Friedlaender also uses other, more high-tech methods for studying the biology of Earth’s largest living creatures. His newest research finds him stickingiPhone-sized, suction-cup mounted sensors to the backs of whales, digitally animating their every move as they communicate, hunt, and migrate across the world’s oceans.
Top: Ari Friedlander takes aim with a biopsy crossbow Credit: A. Stimpert (NMFS Permit 808-1735)
APEX Electron Gun Beam
When Thomas Edison invented the modern movie camera, for the first time stories could be captured on film and replayed for audiences worldwide exactly as they happened. Berkeley’s Advanced Photon Injector Experiment (APEX) is set to invent a movie camera for particle physics, one scientists hope will do for the exploration of matter what Hollywood did for the love story.
A tangle of wires surrounding the APEX electron gun Credit: Lawrence Berkeley National Laboratory
Fernando Sannibale, the physicist in charge of the APEX project, says their device will make the most powerful, high-resolution X-rays on Earth. X-ray light sources are crucial to a wide variety of scientific endeavors, from deciphering the structure of proteins to mapping minute electron waves in semiconductors. The sort of microscopes scientists use to observe things like cells are illuminated primarily by light around the visible range. These optical tools give scientists plenty of valuable information, but when they try to zoom in on individual proteins or molecules, it’s like trying to read a license plate using Google Earth. For closer close- ups, they need to use a light source with a much smaller wavelength. That’s where X-rays come in handy.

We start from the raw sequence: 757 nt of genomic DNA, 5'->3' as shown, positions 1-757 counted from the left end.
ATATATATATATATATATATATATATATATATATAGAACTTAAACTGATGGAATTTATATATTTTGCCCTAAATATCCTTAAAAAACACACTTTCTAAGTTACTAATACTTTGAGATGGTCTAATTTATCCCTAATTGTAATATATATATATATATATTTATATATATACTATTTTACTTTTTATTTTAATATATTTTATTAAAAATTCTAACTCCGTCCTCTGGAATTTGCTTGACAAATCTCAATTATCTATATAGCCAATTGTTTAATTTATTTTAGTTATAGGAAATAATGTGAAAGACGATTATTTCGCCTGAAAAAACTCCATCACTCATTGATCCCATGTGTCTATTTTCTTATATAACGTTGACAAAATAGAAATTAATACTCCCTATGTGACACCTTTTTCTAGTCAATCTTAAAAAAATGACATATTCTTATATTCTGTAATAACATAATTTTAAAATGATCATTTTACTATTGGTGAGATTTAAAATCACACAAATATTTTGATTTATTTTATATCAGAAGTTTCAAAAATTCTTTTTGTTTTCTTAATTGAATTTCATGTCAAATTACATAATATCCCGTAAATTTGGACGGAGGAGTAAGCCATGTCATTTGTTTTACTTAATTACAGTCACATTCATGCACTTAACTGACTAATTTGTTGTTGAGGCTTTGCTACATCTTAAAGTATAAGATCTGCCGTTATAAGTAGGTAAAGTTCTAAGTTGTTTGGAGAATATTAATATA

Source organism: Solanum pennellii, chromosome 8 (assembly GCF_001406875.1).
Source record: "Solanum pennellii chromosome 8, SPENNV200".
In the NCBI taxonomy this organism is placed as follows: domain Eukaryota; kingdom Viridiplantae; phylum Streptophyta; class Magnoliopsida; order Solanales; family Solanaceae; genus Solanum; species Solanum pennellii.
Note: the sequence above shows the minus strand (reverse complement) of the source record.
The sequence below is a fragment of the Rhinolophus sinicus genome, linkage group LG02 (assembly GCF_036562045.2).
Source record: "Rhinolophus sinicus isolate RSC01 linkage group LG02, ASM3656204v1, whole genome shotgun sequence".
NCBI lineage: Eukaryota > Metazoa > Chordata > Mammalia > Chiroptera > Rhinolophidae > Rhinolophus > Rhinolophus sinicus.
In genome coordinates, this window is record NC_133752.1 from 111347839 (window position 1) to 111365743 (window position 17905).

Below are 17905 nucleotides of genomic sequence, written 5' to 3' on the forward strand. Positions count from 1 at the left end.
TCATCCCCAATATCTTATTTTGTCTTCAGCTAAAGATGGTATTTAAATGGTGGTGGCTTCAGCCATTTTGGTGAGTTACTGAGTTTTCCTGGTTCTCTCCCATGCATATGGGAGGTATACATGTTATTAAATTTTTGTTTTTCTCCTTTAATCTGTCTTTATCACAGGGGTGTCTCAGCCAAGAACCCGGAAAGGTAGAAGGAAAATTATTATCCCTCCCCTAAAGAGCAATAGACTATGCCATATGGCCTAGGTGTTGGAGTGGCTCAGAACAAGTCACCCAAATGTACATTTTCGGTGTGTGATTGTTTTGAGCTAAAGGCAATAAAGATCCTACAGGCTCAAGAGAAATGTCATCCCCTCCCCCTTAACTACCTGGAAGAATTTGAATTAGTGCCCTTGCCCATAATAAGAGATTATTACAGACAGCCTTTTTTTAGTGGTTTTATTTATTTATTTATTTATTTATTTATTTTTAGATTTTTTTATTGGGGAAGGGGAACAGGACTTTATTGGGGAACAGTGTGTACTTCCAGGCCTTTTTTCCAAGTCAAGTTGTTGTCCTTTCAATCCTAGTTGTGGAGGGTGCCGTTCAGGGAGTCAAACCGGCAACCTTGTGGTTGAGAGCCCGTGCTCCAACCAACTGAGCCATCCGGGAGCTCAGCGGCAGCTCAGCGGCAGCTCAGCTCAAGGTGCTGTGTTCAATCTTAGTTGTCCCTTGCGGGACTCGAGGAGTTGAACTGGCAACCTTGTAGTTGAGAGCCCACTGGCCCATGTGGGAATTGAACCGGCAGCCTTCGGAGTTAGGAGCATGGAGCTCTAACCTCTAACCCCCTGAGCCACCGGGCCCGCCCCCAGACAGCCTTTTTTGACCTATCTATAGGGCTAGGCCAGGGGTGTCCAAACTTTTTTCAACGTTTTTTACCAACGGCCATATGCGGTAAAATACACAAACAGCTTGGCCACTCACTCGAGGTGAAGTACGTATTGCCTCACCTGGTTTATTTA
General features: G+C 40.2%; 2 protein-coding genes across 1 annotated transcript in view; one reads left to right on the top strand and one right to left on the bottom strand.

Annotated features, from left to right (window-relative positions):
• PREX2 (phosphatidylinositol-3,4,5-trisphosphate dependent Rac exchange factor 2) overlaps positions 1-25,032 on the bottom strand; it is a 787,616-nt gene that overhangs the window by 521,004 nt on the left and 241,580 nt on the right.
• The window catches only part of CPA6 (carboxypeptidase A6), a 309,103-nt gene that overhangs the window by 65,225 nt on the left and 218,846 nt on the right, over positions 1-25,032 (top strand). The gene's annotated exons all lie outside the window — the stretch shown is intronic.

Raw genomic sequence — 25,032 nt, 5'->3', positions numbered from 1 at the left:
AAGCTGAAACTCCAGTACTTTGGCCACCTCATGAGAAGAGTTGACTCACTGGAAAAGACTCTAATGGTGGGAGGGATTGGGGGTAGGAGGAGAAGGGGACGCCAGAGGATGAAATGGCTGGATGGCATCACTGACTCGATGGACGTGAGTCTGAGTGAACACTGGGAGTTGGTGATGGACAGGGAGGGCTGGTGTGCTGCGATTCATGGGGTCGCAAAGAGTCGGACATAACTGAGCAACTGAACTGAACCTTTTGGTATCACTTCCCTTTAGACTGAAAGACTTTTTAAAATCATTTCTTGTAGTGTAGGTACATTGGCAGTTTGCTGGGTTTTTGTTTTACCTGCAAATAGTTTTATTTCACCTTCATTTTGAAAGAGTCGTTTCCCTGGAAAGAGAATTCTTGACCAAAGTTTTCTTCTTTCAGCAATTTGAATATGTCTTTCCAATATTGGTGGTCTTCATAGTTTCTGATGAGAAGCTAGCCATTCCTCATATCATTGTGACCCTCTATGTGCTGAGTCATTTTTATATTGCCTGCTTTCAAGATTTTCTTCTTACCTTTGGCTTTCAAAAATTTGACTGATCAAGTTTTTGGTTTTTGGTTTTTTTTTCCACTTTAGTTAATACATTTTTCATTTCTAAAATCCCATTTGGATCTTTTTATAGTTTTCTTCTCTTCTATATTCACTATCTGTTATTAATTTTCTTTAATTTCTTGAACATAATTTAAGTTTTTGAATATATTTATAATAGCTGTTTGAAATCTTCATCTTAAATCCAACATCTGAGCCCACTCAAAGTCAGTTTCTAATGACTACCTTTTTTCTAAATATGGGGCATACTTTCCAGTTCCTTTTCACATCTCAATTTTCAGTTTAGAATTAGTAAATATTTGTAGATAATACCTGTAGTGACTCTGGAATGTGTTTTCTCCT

To make high-quality X-rays you have to start with high-quality electrons. The electron gun within APEX is unique in sending out pulses of charged particles millions of times every second. This rate is thousands of times higher than electron beams used in today’s most advanced X-ray light sources. Electromagnets then accelerate the electrons to near the speed of light, where special relativity takes over for Newtonian physics. Another set of magnets bends these electron beams, causing them to emit high-energy X-ray pulses, each only a trillionth of a second long.
While X-ray imaging is not new, APEX hopes their high-frequency pulses will take the technology to the next level. Firing millions of X-ray pulses per second could allow scientists to observe chemistry in action. Sannibale imagines that researchers studying photosynthesis could shoot photons at a light-capturing protein, and create a sort of high-speed movie of how the enzyme changes shape, each frame only trillionths of a second long.
So far, APEX has successfully completed its first rounds of testing. Sannibale hopes they will be making femtosecond films within the next few years.
Top: Beamline of the APEX electron gun (false colored), Credit: Lawrence Berkeley National Laboratory
Genetic engineering is the process of rearranging the letters of life’s chemical code to create new lifeforms not found in nature. But no matter the delicate touch with which a scientist creates a customized strand of DNA, getting it to actually do something can require a little brute force. Enter the gene gun.